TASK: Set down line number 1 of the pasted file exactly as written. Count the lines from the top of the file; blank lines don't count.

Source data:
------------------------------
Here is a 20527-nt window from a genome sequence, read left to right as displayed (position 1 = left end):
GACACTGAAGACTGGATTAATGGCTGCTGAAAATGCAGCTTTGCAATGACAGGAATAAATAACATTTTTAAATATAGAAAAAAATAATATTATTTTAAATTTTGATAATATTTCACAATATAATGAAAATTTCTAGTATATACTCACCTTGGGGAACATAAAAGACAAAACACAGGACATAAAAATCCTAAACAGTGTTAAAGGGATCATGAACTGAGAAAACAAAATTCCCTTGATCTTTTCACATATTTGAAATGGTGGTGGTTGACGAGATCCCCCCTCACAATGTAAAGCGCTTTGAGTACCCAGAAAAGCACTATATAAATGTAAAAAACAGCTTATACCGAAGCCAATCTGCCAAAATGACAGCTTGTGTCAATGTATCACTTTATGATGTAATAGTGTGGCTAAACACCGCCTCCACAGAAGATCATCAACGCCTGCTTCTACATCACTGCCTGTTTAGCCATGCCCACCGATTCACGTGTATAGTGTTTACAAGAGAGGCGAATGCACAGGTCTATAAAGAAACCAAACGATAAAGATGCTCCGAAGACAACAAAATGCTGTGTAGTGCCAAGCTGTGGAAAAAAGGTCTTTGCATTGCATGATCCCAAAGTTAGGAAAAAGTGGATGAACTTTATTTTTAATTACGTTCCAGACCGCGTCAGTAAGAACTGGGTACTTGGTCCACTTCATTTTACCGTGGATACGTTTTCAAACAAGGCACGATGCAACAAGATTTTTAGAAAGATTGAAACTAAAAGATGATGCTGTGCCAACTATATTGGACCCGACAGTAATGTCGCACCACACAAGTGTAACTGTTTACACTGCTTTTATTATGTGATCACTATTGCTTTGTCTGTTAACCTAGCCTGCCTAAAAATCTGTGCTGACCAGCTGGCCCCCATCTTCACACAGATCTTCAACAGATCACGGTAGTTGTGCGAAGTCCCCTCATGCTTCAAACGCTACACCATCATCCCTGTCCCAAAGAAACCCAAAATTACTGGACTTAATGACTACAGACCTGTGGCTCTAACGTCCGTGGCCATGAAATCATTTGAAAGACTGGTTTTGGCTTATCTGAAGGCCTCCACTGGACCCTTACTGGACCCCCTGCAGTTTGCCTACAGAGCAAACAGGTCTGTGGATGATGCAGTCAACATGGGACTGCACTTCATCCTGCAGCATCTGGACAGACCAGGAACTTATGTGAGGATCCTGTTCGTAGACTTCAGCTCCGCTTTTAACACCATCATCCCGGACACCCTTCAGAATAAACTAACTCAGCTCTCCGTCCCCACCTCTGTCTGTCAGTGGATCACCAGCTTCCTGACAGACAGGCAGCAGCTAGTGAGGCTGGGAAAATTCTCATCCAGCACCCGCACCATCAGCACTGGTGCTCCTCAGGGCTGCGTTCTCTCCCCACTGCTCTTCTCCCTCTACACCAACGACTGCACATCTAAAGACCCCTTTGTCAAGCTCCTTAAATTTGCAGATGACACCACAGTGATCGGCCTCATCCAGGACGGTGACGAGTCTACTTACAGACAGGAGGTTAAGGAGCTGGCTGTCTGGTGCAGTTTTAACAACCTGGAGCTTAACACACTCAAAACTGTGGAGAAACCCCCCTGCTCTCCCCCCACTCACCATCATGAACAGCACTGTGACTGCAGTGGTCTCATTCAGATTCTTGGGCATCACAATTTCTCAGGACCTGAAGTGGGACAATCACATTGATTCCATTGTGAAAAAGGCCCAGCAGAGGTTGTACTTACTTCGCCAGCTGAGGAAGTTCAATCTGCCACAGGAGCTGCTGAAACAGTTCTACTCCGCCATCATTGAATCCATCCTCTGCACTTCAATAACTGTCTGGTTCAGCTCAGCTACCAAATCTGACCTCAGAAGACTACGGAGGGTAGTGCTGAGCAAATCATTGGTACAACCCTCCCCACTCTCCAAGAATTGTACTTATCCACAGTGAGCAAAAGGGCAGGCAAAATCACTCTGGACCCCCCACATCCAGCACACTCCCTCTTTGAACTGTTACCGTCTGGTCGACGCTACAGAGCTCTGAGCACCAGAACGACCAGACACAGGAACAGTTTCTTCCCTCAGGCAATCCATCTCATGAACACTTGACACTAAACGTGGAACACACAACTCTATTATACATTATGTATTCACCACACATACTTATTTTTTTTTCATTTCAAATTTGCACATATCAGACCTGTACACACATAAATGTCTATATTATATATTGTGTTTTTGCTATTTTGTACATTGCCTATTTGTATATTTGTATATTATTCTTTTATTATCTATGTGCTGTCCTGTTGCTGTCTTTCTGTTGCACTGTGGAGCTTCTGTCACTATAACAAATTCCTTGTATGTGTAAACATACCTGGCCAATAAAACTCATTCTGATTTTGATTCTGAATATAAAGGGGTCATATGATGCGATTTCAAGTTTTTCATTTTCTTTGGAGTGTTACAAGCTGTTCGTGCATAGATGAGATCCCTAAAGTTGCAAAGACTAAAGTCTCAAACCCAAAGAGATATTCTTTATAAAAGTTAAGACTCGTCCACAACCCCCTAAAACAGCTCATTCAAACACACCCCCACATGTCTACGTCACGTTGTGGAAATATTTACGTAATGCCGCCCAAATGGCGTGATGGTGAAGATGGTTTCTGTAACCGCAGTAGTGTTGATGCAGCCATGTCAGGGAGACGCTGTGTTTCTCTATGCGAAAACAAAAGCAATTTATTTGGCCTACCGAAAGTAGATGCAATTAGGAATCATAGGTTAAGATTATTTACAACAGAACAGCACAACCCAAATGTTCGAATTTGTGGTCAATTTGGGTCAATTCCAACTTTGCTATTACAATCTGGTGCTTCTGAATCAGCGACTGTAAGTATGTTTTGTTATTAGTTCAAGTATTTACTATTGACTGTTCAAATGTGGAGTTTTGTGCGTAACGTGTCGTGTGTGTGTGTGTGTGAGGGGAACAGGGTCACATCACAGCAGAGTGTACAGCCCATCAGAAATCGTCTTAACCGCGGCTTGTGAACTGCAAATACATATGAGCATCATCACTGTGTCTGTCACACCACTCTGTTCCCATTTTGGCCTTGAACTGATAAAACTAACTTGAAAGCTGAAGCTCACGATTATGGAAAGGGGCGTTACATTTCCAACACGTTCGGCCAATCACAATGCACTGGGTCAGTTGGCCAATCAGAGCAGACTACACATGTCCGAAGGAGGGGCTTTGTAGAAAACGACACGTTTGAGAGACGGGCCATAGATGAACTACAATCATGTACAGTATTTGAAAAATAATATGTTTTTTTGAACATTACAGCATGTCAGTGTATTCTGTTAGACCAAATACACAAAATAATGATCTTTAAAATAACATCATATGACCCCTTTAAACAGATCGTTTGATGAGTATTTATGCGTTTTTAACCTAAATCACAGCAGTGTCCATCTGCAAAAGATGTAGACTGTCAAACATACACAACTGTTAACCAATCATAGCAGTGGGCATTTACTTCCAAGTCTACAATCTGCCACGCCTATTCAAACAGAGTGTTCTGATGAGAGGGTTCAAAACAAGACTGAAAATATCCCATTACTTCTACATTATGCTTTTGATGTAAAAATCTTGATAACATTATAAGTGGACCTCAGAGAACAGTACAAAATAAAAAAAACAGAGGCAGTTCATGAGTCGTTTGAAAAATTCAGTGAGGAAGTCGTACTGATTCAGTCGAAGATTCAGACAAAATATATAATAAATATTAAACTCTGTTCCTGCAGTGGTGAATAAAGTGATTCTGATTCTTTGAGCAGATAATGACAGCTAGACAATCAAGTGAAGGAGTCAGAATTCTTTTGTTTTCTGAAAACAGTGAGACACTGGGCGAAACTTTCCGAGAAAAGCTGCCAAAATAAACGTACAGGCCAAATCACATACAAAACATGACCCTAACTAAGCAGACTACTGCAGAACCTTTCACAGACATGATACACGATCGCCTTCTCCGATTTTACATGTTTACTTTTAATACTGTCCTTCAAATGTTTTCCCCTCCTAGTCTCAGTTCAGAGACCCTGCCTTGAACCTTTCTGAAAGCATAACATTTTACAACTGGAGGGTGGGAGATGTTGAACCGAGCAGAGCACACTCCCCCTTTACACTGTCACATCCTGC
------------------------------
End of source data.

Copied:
Here is a 20527-nt window from a genome sequence, read left to right as displayed (position 1 = left end):